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Could a Rafah offensive be a breaking point in Biden's support of Israel?

MARY LOUISE KELLY, HOST:

We begin this hour, though, with the conflict between Israel and Hamas. The question looming over the war in Gaza right now is this. What will happen to the southern city of Rafah? More than half of Gaza's population has sought refuge there, an estimated 1.5 million people. Israel says that in order to defeat Hamas, it needs to bring the war to Rafah. The Biden administration says that would be a disaster.

LINDA THOMAS-GREENFIELD: We have been absolutely clear that, under the current circumstances in Rafah, a military operation now in that area cannot proceed.

KELLY: That is Linda Thomas-Greenfield, the U.S. ambassador to the United Nations, speaking on NPR on Friday. On Sunday the White House says Biden reiterated that position in a phone call with Netanyahu. So is this a hairline crack or the beginning of a larger rift between the U.S. and Israel? And how might it reverberate across the region? Well, to answer those questions, I'm joined by Ambassador Dennis Ross. He spent more than a decade as the Mideast special envoy for both the George H.W. Bush administration and the Clinton administration. Ambassador, welcome back to ALL THINGS CONSIDERED.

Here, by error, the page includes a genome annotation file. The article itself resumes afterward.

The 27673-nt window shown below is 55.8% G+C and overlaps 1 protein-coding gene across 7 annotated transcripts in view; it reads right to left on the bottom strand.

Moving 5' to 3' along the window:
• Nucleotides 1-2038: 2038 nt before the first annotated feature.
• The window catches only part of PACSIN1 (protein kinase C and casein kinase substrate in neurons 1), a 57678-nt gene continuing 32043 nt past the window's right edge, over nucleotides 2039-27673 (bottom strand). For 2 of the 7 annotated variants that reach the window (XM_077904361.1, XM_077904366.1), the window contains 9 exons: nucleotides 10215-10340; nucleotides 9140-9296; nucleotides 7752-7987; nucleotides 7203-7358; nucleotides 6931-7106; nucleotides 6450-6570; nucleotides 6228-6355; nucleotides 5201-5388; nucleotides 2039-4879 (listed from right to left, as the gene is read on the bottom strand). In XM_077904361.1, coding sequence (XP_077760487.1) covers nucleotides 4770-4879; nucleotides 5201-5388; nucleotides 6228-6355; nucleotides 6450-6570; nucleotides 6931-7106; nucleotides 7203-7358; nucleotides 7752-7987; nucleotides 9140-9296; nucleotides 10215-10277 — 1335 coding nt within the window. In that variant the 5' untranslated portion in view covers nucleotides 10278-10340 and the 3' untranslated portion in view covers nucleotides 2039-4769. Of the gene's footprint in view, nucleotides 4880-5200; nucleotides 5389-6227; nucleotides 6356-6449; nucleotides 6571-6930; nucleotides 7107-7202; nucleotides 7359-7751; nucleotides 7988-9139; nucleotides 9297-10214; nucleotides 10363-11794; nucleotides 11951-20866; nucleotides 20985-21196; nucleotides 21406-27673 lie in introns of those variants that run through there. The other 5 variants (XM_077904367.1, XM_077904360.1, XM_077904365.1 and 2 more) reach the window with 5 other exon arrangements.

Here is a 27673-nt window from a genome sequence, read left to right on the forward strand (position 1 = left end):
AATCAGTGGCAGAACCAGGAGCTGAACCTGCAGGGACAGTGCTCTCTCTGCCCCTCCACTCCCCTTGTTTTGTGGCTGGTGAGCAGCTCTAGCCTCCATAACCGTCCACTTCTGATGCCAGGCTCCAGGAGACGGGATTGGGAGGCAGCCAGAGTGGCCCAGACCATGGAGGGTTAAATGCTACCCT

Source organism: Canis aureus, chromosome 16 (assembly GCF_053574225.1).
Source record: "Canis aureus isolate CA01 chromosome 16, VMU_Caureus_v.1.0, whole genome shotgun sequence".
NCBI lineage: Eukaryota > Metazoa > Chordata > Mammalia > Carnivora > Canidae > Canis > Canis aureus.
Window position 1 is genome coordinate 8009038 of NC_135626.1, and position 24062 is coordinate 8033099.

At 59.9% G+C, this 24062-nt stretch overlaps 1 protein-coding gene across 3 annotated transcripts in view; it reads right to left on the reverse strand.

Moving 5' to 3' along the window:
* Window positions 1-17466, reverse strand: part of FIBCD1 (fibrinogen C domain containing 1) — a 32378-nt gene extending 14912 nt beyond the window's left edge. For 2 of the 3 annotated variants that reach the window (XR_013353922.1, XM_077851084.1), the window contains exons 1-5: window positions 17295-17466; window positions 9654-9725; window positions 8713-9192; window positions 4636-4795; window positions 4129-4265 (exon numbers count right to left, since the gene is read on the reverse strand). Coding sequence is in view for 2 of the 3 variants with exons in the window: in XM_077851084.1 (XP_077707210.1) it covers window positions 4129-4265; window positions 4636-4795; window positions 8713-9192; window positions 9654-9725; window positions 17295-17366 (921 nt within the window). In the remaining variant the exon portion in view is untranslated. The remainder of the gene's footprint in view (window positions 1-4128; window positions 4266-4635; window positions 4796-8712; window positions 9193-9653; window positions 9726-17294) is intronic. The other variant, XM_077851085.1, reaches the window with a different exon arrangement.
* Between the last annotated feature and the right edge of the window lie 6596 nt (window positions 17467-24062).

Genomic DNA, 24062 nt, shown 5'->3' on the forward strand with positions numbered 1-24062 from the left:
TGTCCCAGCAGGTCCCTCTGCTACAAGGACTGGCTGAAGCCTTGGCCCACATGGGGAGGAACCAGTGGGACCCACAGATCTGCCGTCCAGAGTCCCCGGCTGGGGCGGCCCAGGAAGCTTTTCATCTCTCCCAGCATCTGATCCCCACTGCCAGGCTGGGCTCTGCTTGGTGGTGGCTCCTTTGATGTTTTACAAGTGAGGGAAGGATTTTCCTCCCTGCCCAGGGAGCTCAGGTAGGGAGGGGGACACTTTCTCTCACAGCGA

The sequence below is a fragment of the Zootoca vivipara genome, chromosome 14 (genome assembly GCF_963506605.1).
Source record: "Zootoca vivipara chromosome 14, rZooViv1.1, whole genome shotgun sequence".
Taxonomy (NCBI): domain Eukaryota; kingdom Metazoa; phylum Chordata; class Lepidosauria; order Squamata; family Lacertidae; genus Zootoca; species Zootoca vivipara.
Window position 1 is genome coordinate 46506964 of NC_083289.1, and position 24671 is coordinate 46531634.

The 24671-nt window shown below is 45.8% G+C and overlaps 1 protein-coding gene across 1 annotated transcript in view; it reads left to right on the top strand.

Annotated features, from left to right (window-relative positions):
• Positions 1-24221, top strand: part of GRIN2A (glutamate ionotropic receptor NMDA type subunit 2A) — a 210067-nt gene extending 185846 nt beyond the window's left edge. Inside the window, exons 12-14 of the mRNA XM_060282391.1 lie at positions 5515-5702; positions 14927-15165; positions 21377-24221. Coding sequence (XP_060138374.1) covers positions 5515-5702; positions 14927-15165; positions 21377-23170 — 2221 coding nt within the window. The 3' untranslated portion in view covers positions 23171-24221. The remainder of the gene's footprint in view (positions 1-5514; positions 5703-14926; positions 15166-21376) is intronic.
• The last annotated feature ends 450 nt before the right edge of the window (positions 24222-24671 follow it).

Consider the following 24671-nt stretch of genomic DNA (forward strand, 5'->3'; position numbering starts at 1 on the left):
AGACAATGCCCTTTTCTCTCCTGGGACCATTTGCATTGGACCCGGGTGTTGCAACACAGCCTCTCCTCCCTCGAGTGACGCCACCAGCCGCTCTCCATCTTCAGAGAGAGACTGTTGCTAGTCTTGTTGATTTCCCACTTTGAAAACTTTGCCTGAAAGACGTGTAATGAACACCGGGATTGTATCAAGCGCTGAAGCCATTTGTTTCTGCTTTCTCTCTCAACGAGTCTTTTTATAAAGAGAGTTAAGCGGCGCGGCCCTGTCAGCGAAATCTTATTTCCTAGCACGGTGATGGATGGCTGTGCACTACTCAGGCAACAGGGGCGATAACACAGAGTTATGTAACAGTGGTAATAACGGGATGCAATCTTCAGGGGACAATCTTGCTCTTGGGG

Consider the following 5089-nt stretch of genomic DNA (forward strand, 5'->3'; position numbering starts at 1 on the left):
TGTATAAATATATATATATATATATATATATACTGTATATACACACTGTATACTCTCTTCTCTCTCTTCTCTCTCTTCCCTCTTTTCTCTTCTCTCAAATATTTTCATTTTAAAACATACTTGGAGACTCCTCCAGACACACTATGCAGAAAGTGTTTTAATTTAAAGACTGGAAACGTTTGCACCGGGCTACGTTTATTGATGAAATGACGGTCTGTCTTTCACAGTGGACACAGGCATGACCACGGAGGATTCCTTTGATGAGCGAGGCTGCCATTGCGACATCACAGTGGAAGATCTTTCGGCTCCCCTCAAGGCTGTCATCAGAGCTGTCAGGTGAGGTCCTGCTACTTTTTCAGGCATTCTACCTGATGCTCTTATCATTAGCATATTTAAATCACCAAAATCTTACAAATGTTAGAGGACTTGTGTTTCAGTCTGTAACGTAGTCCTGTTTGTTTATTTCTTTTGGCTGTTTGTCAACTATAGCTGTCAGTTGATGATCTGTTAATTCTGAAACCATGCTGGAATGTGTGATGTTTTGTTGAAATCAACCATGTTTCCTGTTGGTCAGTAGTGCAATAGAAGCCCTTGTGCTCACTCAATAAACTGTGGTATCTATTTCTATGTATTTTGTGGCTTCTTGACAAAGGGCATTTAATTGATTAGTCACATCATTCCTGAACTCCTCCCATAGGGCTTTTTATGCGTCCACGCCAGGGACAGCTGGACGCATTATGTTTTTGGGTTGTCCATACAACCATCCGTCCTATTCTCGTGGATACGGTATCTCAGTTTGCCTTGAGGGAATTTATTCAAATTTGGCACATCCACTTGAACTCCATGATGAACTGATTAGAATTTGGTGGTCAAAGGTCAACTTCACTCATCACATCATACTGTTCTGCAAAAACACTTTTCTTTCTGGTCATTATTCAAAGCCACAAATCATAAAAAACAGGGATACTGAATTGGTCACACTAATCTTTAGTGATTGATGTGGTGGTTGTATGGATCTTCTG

DENNIS ROSS: Good to be with you. Thank you.

KELLY: So start right with this current moment. We have President Biden warning Prime Minister Netanyahu, do not invade Rafah. That would be a disaster. We have Netanyahu saying Hamas cannot be destroyed unless they invade Rafah. Do you see any middle ground between those two positions?

ROSS: Well, I do see a middle ground. I think the Prime Minister is probably right, that you can't succeed in demilitarizing Gaza and, in effect, demilitarizing Hamas unless, in fact, you're able to deal with Rafah, both from the standpoint that there are probably four battalions of Hamas fighters there, on the one hand. But also, that border of Egypt and Jordan - I'm sorry, Egypt and Gaza - has been kind of a sieve. So you really need to - you need to be there to prevent that or at least work out something between Egypt and Israel. So I think...

KELLY: But then again, this million-and-a-half people who are there, who have been told to go there 'cause they'll be safe...